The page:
Thursday, October 6, 2011

A poem by Robert Desnos in my translation from the French

L'anneau de Moebius

Le chemin sur lequel je cours

Ne sera pas le même quand je ferai demi-tour

J'ai beau le suivre tout droit

Il me ramène à un autre endroit

Je tourne en rond mais le ciel change

Hier j'étais un enfant 

Je suis un homme maintenent

Le monde est une drôle de chose

Et la rose parmi les roses

Ne ressemble pas à une autre rose.

Mobius Ring

The road I run along

today is not the same one

I set out upon, and went straight on

it takes me back beyond where I’d begun

I've come round but the sky

is not the same. Yesterday I

was a child now I am a man

the world grows, a shifting design

and every single rose, you’ll find

is different than the rose in mind.

Translated by Holly Woodward

Adapted fromWikipedia:

Robert Desnos was a French surrealist poet who fought in the Résistance during the Nazi occupation. The Gestapo arrested and deported him to Auschwitz, then Buchenwald, Flossenburg, and Terezin.

One day, Desnos and other prisoners were taken in the back of a flatbed truck; they knew the truck was going to the gas chamber; no one spoke. Soon the truck stopped and the guards ordered them off. When they began to move toward the gas chamber, suddenly Desnos jumped out of line and grabbed the hand of the woman in front of him. He was animated and he began to read her palm. He told her that she would have a long life, many grandchildren, abundant joy. A person nearby offered his palm to Desnos. Here, too, Desnos foresaw a long life filled with happiness and success. The other prisoners came to life, eagerly thrusting their palms toward Desnos and, in each case, he foresaw long and joyous lives.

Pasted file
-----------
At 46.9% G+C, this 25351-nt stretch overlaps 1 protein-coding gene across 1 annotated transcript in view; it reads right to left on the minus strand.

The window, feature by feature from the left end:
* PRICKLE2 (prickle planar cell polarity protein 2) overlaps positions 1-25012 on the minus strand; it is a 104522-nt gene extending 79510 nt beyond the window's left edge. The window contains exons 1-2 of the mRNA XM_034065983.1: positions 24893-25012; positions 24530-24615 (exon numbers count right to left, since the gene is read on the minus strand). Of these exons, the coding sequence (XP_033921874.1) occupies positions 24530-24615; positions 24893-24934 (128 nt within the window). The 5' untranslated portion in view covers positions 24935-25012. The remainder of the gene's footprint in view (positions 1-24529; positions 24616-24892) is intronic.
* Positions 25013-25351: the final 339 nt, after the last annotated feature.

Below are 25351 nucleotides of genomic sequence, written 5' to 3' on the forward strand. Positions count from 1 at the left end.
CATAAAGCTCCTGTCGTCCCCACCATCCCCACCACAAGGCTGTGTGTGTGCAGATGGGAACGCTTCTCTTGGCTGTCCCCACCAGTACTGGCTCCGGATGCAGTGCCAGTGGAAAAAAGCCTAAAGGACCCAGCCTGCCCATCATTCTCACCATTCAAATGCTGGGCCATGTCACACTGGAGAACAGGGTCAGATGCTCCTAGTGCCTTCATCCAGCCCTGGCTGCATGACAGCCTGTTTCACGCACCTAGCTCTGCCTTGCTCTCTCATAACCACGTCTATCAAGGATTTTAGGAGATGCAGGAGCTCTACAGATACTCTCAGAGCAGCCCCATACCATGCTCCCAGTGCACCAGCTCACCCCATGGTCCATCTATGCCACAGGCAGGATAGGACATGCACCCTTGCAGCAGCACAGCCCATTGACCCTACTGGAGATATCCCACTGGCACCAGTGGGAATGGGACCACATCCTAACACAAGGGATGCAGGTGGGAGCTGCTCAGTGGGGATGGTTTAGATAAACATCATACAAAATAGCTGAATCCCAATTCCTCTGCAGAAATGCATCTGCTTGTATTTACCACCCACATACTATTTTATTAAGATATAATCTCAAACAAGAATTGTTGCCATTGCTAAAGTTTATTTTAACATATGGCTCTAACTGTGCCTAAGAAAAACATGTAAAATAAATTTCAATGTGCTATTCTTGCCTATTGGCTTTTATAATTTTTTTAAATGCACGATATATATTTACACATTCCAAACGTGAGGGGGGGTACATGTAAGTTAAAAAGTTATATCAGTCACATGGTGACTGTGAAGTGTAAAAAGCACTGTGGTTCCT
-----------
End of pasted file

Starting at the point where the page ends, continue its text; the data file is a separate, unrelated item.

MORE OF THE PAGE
The guards became visibly disoriented. Minutes before, they were on a routine mission the outcome of which seemed inevitable, but now they became tentative. Desnos was so effective in creating a new reality that the guards were unable to go through with the executions. They ordered the prisoners back onto the truck and took them back to the barracks. Desnos never was executed.

Desnos died in "Malá pevnost", which was an inner part of Terezín used only for political prisoners, from typhoid, only weeks after the camp's liberation. The poems he wrote during his imprisonment were accidentally destroyed after his death.